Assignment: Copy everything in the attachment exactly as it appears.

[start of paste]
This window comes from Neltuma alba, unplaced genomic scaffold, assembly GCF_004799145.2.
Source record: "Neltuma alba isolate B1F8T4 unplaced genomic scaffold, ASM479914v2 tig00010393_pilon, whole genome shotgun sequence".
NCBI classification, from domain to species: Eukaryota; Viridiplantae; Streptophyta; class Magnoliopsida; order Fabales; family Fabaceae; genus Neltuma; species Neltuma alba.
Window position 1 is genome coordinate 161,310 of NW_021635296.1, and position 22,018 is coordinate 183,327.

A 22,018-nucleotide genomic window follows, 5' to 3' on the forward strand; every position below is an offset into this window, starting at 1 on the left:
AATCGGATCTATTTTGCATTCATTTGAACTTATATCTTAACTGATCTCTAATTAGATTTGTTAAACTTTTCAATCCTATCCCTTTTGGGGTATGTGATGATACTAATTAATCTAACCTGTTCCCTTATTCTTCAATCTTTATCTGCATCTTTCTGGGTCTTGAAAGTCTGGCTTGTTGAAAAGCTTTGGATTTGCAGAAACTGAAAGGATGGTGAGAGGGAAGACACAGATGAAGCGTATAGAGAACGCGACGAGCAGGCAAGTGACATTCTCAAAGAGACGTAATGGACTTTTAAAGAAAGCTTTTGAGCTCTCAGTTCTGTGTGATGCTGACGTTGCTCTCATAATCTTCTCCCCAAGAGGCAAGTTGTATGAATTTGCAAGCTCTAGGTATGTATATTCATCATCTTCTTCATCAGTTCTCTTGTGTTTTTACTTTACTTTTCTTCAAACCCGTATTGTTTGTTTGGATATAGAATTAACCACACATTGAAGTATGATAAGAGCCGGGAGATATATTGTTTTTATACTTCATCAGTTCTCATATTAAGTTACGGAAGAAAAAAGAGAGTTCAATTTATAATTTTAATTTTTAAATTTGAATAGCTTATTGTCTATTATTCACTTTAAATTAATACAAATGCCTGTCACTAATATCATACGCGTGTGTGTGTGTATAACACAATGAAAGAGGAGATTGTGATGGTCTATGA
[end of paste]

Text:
This window comes from Neltuma alba, unplaced genomic scaffold, assembly GCF_004799145.2.
Source record: "Neltuma alba isolate B1F8T4 unplaced genomic scaffold, ASM479914v2 tig00010393_pilon, whole genome shotgun sequence".
NCBI classification, from domain to species: Eukaryota; Viridiplantae; Streptophyta; class Magnoliopsida; order Fabales; family Fabaceae; genus Neltuma; species Neltuma alba.
Window position 1 is genome coordinate 161,310 of NW_021635296.1, and position 22,018 is coordinate 183,327.

A 22,018-nucleotide genomic window follows, 5' to 3' on the forward strand; every position below is an offset into this window, starting at 1 on the left:
AATCGGATCTATTTTGCATTCATTTGAACTTATATCTTAACTGATCTCTAATTAGATTTGTTAAACTTTTCAATCCTATCCCTTTTGGGGTATGTGATGATACTAATTAATCTAACCTGTTCCCTTATTCTTCAATCTTTATCTGCATCTTTCTGGGTCTTGAAAGTCTGGCTTGTTGAAAAGCTTTGGATTTGCAGAAACTGAAAGGATGGTGAGAGGGAAGACACAGATGAAGCGTATAGAGAACGCGACGAGCAGGCAAGTGACATTCTCAAAGAGACGTAATGGACTTTTAAAGAAAGCTTTTGAGCTCTCAGTTCTGTGTGATGCTGACGTTGCTCTCATAATCTTCTCCCCAAGAGGCAAGTTGTATGAATTTGCAAGCTCTAGGTATGTATATTCATCATCTTCTTCATCAGTTCTCTTGTGTTTTTACTTTACTTTTCTTCAAACCCGTATTGTTTGTTTGGATATAGAATTAACCACACATTGAAGTATGATAAGAGCCGGGAGATATATTGTTTTTATACTTCATCAGTTCTCATATTAAGTTACGGAAGAAAAAAGAGAGTTCAATTTATAATTTTAATTTTTAAATTTGAATAGCTTATTGTCTATTATTCACTTTAAATTAATACAAATGCCTGTCACTAATATCATACGCGTGTGTGTGTGTATAACACAATGAAAGAGGAGATTGTGATGGTCTATGA